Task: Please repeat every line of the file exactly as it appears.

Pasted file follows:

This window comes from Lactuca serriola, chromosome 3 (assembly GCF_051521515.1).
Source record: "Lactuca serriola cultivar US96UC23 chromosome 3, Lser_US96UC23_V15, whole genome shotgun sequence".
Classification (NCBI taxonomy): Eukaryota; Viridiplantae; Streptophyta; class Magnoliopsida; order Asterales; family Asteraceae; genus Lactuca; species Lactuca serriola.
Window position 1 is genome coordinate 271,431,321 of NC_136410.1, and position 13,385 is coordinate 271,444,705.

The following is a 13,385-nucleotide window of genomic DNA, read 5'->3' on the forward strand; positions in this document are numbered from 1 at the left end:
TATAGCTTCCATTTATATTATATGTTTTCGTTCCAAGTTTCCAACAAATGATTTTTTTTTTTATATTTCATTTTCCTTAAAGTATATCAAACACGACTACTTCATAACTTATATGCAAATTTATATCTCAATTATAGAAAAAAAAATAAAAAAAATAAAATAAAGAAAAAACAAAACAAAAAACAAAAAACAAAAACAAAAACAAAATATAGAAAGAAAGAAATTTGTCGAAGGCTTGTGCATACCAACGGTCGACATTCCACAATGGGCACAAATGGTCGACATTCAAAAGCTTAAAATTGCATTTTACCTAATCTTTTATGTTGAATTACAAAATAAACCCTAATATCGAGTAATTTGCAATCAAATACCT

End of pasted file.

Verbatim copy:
This window comes from Lactuca serriola, chromosome 3 (assembly GCF_051521515.1).
Source record: "Lactuca serriola cultivar US96UC23 chromosome 3, Lser_US96UC23_V15, whole genome shotgun sequence".
Classification (NCBI taxonomy): Eukaryota; Viridiplantae; Streptophyta; class Magnoliopsida; order Asterales; family Asteraceae; genus Lactuca; species Lactuca serriola.
Window position 1 is genome coordinate 271,431,321 of NC_136410.1, and position 13,385 is coordinate 271,444,705.

The following is a 13,385-nucleotide window of genomic DNA, read 5'->3' on the forward strand; positions in this document are numbered from 1 at the left end:
TATAGCTTCCATTTATATTATATGTTTTCGTTCCAAGTTTCCAACAAATGATTTTTTTTTTTATATTTCATTTTCCTTAAAGTATATCAAACACGACTACTTCATAACTTATATGCAAATTTATATCTCAATTATAGAAAAAAAAATAAAAAAAATAAAATAAAGAAAAAACAAAACAAAAAACAAAAAACAAAAACAAAAACAAAATATAGAAAGAAAGAAATTTGTCGAAGGCTTGTGCATACCAACGGTCGACATTCCACAATGGGCACAAATGGTCGACATTCAAAAGCTTAAAATTGCATTTTACCTAATCTTTTATGTTGAATTACAAAATAAACCCTAATATCGAGTAATTTGCAATCAAATACCT